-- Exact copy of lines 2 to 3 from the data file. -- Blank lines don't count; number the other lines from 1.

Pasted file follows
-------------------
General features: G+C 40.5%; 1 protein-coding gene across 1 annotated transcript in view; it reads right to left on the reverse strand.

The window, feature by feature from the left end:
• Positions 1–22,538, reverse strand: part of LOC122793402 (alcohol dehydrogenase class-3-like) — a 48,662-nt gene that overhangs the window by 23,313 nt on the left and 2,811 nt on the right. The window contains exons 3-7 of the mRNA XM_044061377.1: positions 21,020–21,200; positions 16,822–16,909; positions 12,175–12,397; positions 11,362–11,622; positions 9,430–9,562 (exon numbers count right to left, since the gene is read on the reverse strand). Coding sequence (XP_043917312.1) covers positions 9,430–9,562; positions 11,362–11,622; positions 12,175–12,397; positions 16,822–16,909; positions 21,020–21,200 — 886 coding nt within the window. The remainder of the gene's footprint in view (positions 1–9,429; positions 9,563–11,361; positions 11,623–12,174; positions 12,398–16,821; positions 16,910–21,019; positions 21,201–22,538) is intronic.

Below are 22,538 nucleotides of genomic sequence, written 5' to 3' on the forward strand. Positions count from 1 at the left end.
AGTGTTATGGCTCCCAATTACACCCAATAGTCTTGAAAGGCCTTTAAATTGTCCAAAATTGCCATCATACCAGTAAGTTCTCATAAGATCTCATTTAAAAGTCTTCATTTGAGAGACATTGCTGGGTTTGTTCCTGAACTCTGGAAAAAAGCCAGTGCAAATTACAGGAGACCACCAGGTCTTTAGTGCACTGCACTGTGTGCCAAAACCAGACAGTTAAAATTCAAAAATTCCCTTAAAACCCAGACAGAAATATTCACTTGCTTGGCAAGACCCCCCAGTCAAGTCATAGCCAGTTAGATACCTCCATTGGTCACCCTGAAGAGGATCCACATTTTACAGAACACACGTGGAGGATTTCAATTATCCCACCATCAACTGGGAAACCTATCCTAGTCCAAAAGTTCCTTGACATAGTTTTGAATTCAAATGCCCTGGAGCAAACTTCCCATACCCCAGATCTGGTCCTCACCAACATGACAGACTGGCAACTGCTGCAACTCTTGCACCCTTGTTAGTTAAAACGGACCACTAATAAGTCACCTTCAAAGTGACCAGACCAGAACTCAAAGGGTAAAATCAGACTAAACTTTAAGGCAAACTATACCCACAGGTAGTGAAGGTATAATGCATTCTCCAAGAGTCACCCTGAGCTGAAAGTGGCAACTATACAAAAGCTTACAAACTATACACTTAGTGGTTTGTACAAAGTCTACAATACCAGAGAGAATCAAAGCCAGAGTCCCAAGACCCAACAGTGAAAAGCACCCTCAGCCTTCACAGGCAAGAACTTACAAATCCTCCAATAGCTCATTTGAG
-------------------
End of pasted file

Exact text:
The window, feature by feature from the left end:
• Positions 1–22,538, reverse strand: part of LOC122793402 (alcohol dehydrogenase class-3-like) — a 48,662-nt gene that overhangs the window by 23,313 nt on the left and 2,811 nt on the right. The window contains exons 3-7 of the mRNA XM_044061377.1: positions 21,020–21,200; positions 16,822–16,909; positions 12,175–12,397; positions 11,362–11,622; positions 9,430–9,562 (exon numbers count right to left, since the gene is read on the reverse strand). Coding sequence (XP_043917312.1) covers positions 9,430–9,562; positions 11,362–11,622; positions 12,175–12,397; positions 16,822–16,909; positions 21,020–21,200 — 886 coding nt within the window. The remainder of the gene's footprint in view (positions 1–9,429; positions 9,563–11,361; positions 11,623–12,174; positions 12,398–16,821; positions 16,910–21,019; positions 21,201–22,538) is intronic.